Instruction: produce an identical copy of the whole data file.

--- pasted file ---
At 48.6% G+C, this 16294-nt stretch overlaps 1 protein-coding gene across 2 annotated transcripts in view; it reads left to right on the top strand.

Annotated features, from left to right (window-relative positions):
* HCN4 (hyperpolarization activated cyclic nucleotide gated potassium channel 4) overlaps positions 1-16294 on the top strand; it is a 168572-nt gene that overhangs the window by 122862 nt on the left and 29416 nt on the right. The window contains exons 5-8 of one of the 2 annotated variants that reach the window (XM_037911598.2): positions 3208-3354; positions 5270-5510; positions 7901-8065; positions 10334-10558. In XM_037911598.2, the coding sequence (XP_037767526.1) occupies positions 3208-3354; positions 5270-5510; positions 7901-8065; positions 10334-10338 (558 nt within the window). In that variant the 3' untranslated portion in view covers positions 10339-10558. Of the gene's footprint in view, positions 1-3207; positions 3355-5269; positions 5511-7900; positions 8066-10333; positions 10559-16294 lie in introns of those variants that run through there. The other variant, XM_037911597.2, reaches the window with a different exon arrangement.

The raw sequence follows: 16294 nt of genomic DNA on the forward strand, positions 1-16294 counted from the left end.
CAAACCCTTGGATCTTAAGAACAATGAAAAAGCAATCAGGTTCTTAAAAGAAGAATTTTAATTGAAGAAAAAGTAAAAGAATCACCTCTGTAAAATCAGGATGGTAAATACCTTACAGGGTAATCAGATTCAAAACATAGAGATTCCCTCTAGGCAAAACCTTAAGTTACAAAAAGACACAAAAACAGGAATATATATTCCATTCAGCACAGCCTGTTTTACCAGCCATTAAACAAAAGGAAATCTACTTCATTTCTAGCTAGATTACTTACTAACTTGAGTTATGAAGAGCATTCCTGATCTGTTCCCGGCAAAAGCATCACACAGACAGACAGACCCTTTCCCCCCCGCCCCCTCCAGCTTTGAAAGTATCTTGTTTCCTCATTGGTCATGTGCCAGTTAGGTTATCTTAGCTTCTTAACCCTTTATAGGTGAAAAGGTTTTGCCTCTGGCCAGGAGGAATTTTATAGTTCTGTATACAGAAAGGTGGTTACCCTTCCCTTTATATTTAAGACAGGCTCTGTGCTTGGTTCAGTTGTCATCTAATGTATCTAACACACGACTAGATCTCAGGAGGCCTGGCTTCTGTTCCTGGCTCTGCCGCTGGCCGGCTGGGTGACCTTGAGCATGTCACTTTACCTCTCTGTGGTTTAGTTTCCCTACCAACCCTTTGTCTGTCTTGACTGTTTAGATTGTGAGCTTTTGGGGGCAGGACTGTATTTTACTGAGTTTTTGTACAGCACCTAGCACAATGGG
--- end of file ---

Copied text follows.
At 48.6% G+C, this 16294-nt stretch overlaps 1 protein-coding gene across 2 annotated transcripts in view; it reads left to right on the top strand.

Annotated features, from left to right (window-relative positions):
* HCN4 (hyperpolarization activated cyclic nucleotide gated potassium channel 4) overlaps positions 1-16294 on the top strand; it is a 168572-nt gene that overhangs the window by 122862 nt on the left and 29416 nt on the right. The window contains exons 5-8 of one of the 2 annotated variants that reach the window (XM_037911598.2): positions 3208-3354; positions 5270-5510; positions 7901-8065; positions 10334-10558. In XM_037911598.2, the coding sequence (XP_037767526.1) occupies positions 3208-3354; positions 5270-5510; positions 7901-8065; positions 10334-10338 (558 nt within the window). In that variant the 3' untranslated portion in view covers positions 10339-10558. Of the gene's footprint in view, positions 1-3207; positions 3355-5269; positions 5511-7900; positions 8066-10333; positions 10559-16294 lie in introns of those variants that run through there. The other variant, XM_037911597.2, reaches the window with a different exon arrangement.

The raw sequence follows: 16294 nt of genomic DNA on the forward strand, positions 1-16294 counted from the left end.
CAAACCCTTGGATCTTAAGAACAATGAAAAAGCAATCAGGTTCTTAAAAGAAGAATTTTAATTGAAGAAAAAGTAAAAGAATCACCTCTGTAAAATCAGGATGGTAAATACCTTACAGGGTAATCAGATTCAAAACATAGAGATTCCCTCTAGGCAAAACCTTAAGTTACAAAAAGACACAAAAACAGGAATATATATTCCATTCAGCACAGCCTGTTTTACCAGCCATTAAACAAAAGGAAATCTACTTCATTTCTAGCTAGATTACTTACTAACTTGAGTTATGAAGAGCATTCCTGATCTGTTCCCGGCAAAAGCATCACACAGACAGACAGACCCTTTCCCCCCCGCCCCCTCCAGCTTTGAAAGTATCTTGTTTCCTCATTGGTCATGTGCCAGTTAGGTTATCTTAGCTTCTTAACCCTTTATAGGTGAAAAGGTTTTGCCTCTGGCCAGGAGGAATTTTATAGTTCTGTATACAGAAAGGTGGTTACCCTTCCCTTTATATTTAAGACAGGCTCTGTGCTTGGTTCAGTTGTCATCTAATGTATCTAACACACGACTAGATCTCAGGAGGCCTGGCTTCTGTTCCTGGCTCTGCCGCTGGCCGGCTGGGTGACCTTGAGCATGTCACTTTACCTCTCTGTGGTTTAGTTTCCCTACCAACCCTTTGTCTGTCTTGACTGTTTAGATTGTGAGCTTTTGGGGGCAGGACTGTATTTTACTGAGTTTTTGTACAGCACCTAGCACAATGGG